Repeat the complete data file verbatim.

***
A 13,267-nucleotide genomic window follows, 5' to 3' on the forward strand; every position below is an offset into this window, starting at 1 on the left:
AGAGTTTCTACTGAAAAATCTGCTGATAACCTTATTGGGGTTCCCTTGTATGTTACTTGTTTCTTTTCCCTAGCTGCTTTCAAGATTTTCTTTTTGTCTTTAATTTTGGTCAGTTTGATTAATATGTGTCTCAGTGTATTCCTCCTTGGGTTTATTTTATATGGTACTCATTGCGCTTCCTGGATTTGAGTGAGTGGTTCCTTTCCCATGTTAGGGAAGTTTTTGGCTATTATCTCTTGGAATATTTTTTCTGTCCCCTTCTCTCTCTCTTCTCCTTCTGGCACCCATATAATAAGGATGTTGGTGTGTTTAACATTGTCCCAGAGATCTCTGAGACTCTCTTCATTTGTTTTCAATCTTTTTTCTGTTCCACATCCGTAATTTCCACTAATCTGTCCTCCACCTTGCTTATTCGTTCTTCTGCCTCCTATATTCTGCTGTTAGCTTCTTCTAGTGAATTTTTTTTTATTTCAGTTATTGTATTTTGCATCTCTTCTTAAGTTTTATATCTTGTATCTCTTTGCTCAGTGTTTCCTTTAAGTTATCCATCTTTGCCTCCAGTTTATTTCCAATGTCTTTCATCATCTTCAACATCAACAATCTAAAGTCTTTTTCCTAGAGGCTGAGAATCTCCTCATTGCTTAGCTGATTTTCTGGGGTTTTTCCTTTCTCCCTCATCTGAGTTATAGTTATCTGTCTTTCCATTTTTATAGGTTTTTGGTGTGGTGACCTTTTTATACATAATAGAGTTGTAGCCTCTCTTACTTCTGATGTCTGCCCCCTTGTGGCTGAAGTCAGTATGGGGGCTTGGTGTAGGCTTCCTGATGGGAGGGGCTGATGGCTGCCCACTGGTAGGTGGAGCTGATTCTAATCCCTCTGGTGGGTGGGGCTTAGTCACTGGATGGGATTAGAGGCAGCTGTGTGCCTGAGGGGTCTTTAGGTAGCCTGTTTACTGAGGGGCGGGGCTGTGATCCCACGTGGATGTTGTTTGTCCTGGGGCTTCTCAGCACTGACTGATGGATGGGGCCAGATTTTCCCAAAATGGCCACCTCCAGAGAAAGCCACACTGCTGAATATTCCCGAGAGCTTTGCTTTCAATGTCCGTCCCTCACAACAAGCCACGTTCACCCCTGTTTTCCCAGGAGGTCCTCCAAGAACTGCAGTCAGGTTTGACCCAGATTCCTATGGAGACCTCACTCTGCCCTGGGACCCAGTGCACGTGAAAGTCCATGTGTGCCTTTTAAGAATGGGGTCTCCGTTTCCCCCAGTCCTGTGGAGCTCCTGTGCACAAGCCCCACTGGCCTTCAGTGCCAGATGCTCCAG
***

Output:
A 13,267-nucleotide genomic window follows, 5' to 3' on the forward strand; every position below is an offset into this window, starting at 1 on the left:
AGAGTTTCTACTGAAAAATCTGCTGATAACCTTATTGGGGTTCCCTTGTATGTTACTTGTTTCTTTTCCCTAGCTGCTTTCAAGATTTTCTTTTTGTCTTTAATTTTGGTCAGTTTGATTAATATGTGTCTCAGTGTATTCCTCCTTGGGTTTATTTTATATGGTACTCATTGCGCTTCCTGGATTTGAGTGAGTGGTTCCTTTCCCATGTTAGGGAAGTTTTTGGCTATTATCTCTTGGAATATTTTTTCTGTCCCCTTCTCTCTCTCTTCTCCTTCTGGCACCCATATAATAAGGATGTTGGTGTGTTTAACATTGTCCCAGAGATCTCTGAGACTCTCTTCATTTGTTTTCAATCTTTTTTCTGTTCCACATCCGTAATTTCCACTAATCTGTCCTCCACCTTGCTTATTCGTTCTTCTGCCTCCTATATTCTGCTGTTAGCTTCTTCTAGTGAATTTTTTTTTATTTCAGTTATTGTATTTTGCATCTCTTCTTAAGTTTTATATCTTGTATCTCTTTGCTCAGTGTTTCCTTTAAGTTATCCATCTTTGCCTCCAGTTTATTTCCAATGTCTTTCATCATCTTCAACATCAACAATCTAAAGTCTTTTTCCTAGAGGCTGAGAATCTCCTCATTGCTTAGCTGATTTTCTGGGGTTTTTCCTTTCTCCCTCATCTGAGTTATAGTTATCTGTCTTTCCATTTTTATAGGTTTTTGGTGTGGTGACCTTTTTATACATAATAGAGTTGTAGCCTCTCTTACTTCTGATGTCTGCCCCCTTGTGGCTGAAGTCAGTATGGGGGCTTGGTGTAGGCTTCCTGATGGGAGGGGCTGATGGCTGCCCACTGGTAGGTGGAGCTGATTCTAATCCCTCTGGTGGGTGGGGCTTAGTCACTGGATGGGATTAGAGGCAGCTGTGTGCCTGAGGGGTCTTTAGGTAGCCTGTTTACTGAGGGGCGGGGCTGTGATCCCACGTGGATGTTGTTTGTCCTGGGGCTTCTCAGCACTGACTGATGGATGGGGCCAGATTTTCCCAAAATGGCCACCTCCAGAGAAAGCCACACTGCTGAATATTCCCGAGAGCTTTGCTTTCAATGTCCGTCCCTCACAACAAGCCACGTTCACCCCTGTTTTCCCAGGAGGTCCTCCAAGAACTGCAGTCAGGTTTGACCCAGATTCCTATGGAGACCTCACTCTGCCCTGGGACCCAGTGCACGTGAAAGTCCATGTGTGCCTTTTAAGAATGGGGTCTCCGTTTCCCCCAGTCCTGTGGAGCTCCTGTGCACAAGCCCCACTGGCCTTCAGTGCCAGATGCTCCAG